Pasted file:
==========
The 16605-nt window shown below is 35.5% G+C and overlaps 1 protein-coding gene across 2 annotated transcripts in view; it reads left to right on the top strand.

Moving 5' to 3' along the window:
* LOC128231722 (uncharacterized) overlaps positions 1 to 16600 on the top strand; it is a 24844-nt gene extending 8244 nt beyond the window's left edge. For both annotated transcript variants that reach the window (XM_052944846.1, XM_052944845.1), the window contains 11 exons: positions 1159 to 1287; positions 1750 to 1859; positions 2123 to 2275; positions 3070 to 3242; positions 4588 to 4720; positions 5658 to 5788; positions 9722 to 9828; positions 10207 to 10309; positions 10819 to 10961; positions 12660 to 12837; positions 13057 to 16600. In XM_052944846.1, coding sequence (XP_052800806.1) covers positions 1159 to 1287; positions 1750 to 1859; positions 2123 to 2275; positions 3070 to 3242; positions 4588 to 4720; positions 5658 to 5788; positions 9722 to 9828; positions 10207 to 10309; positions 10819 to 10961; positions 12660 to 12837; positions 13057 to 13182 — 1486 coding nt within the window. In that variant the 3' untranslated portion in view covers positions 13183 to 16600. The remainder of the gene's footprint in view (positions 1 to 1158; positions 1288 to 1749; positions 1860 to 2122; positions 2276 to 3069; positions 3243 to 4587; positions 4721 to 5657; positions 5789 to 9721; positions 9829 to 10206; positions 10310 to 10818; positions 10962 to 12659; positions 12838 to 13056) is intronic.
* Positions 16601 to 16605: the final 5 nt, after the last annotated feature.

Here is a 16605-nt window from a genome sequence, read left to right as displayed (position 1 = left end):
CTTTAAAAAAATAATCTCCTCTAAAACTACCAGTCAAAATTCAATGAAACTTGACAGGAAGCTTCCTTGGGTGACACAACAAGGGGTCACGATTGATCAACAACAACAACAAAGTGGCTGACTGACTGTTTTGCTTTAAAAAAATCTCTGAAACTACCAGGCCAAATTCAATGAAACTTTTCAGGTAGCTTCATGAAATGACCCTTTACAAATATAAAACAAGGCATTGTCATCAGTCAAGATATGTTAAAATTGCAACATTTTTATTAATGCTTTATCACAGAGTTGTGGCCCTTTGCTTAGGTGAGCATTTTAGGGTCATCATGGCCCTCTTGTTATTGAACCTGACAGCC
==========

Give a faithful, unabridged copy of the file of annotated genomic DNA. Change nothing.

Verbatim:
The 16605-nt window shown below is 35.5% G+C and overlaps 1 protein-coding gene across 2 annotated transcripts in view; it reads left to right on the top strand.

Moving 5' to 3' along the window:
* LOC128231722 (uncharacterized) overlaps positions 1 to 16600 on the top strand; it is a 24844-nt gene extending 8244 nt beyond the window's left edge. For both annotated transcript variants that reach the window (XM_052944846.1, XM_052944845.1), the window contains 11 exons: positions 1159 to 1287; positions 1750 to 1859; positions 2123 to 2275; positions 3070 to 3242; positions 4588 to 4720; positions 5658 to 5788; positions 9722 to 9828; positions 10207 to 10309; positions 10819 to 10961; positions 12660 to 12837; positions 13057 to 16600. In XM_052944846.1, coding sequence (XP_052800806.1) covers positions 1159 to 1287; positions 1750 to 1859; positions 2123 to 2275; positions 3070 to 3242; positions 4588 to 4720; positions 5658 to 5788; positions 9722 to 9828; positions 10207 to 10309; positions 10819 to 10961; positions 12660 to 12837; positions 13057 to 13182 — 1486 coding nt within the window. In that variant the 3' untranslated portion in view covers positions 13183 to 16600. The remainder of the gene's footprint in view (positions 1 to 1158; positions 1288 to 1749; positions 1860 to 2122; positions 2276 to 3069; positions 3243 to 4587; positions 4721 to 5657; positions 5789 to 9721; positions 9829 to 10206; positions 10310 to 10818; positions 10962 to 12659; positions 12838 to 13056) is intronic.
* Positions 16601 to 16605: the final 5 nt, after the last annotated feature.

Here is a 16605-nt window from a genome sequence, read left to right as displayed (position 1 = left end):
CTTTAAAAAAATAATCTCCTCTAAAACTACCAGTCAAAATTCAATGAAACTTGACAGGAAGCTTCCTTGGGTGACACAACAAGGGGTCACGATTGATCAACAACAACAACAAAGTGGCTGACTGACTGTTTTGCTTTAAAAAAATCTCTGAAACTACCAGGCCAAATTCAATGAAACTTTTCAGGTAGCTTCATGAAATGACCCTTTACAAATATAAAACAAGGCATTGTCATCAGTCAAGATATGTTAAAATTGCAACATTTTTATTAATGCTTTATCACAGAGTTGTGGCCCTTTGCTTAGGTGAGCATTTTAGGGTCATCATGGCCCTCTTGTTATTGAACCTGACAGCC